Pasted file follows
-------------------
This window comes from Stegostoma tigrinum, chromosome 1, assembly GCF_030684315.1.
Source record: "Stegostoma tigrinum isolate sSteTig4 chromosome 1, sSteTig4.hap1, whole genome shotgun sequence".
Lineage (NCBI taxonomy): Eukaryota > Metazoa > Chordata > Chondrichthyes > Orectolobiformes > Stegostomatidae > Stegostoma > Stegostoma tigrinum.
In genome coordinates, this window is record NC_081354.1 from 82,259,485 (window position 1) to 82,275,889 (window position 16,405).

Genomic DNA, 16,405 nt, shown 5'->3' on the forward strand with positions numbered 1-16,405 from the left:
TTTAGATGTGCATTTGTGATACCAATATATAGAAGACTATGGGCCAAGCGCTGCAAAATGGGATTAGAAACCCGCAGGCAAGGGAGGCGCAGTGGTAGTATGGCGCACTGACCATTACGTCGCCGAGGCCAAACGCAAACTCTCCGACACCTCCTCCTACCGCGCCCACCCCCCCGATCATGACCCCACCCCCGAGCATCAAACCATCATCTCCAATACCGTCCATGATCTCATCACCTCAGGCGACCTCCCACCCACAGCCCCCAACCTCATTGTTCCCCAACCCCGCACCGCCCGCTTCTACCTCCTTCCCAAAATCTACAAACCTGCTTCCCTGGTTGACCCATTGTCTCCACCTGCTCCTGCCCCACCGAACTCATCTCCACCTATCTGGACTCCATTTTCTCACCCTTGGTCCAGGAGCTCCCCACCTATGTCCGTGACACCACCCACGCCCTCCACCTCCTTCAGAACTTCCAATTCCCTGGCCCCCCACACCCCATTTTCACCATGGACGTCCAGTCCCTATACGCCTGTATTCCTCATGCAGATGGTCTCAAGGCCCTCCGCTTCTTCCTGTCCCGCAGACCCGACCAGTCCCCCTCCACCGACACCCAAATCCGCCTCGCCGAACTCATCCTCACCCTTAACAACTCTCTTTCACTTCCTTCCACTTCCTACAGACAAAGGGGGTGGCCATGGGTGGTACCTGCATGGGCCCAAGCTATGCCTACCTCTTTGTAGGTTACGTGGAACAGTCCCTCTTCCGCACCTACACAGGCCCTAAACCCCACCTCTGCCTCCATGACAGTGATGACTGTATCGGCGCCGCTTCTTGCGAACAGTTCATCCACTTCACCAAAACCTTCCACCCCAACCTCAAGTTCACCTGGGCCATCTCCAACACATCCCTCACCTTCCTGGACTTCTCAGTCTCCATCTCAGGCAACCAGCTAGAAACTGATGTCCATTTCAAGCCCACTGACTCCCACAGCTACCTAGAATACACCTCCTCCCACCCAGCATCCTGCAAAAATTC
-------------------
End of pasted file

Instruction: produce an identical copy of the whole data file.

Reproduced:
This window comes from Stegostoma tigrinum, chromosome 1, assembly GCF_030684315.1.
Source record: "Stegostoma tigrinum isolate sSteTig4 chromosome 1, sSteTig4.hap1, whole genome shotgun sequence".
Lineage (NCBI taxonomy): Eukaryota > Metazoa > Chordata > Chondrichthyes > Orectolobiformes > Stegostomatidae > Stegostoma > Stegostoma tigrinum.
In genome coordinates, this window is record NC_081354.1 from 82,259,485 (window position 1) to 82,275,889 (window position 16,405).

Genomic DNA, 16,405 nt, shown 5'->3' on the forward strand with positions numbered 1-16,405 from the left:
TTTAGATGTGCATTTGTGATACCAATATATAGAAGACTATGGGCCAAGCGCTGCAAAATGGGATTAGAAACCCGCAGGCAAGGGAGGCGCAGTGGTAGTATGGCGCACTGACCATTACGTCGCCGAGGCCAAACGCAAACTCTCCGACACCTCCTCCTACCGCGCCCACCCCCCCGATCATGACCCCACCCCCGAGCATCAAACCATCATCTCCAATACCGTCCATGATCTCATCACCTCAGGCGACCTCCCACCCACAGCCCCCAACCTCATTGTTCCCCAACCCCGCACCGCCCGCTTCTACCTCCTTCCCAAAATCTACAAACCTGCTTCCCTGGTTGACCCATTGTCTCCACCTGCTCCTGCCCCACCGAACTCATCTCCACCTATCTGGACTCCATTTTCTCACCCTTGGTCCAGGAGCTCCCCACCTATGTCCGTGACACCACCCACGCCCTCCACCTCCTTCAGAACTTCCAATTCCCTGGCCCCCCACACCCCATTTTCACCATGGACGTCCAGTCCCTATACGCCTGTATTCCTCATGCAGATGGTCTCAAGGCCCTCCGCTTCTTCCTGTCCCGCAGACCCGACCAGTCCCCCTCCACCGACACCCAAATCCGCCTCGCCGAACTCATCCTCACCCTTAACAACTCTCTTTCACTTCCTTCCACTTCCTACAGACAAAGGGGGTGGCCATGGGTGGTACCTGCATGGGCCCAAGCTATGCCTACCTCTTTGTAGGTTACGTGGAACAGTCCCTCTTCCGCACCTACACAGGCCCTAAACCCCACCTCTGCCTCCATGACAGTGATGACTGTATCGGCGCCGCTTCTTGCGAACAGTTCATCCACTTCACCAAAACCTTCCACCCCAACCTCAAGTTCACCTGGGCCATCTCCAACACATCCCTCACCTTCCTGGACTTCTCAGTCTCCATCTCAGGCAACCAGCTAGAAACTGATGTCCATTTCAAGCCCACTGACTCCCACAGCTACCTAGAATACACCTCCTCCCACCCAGCATCCTGCAAAAATTC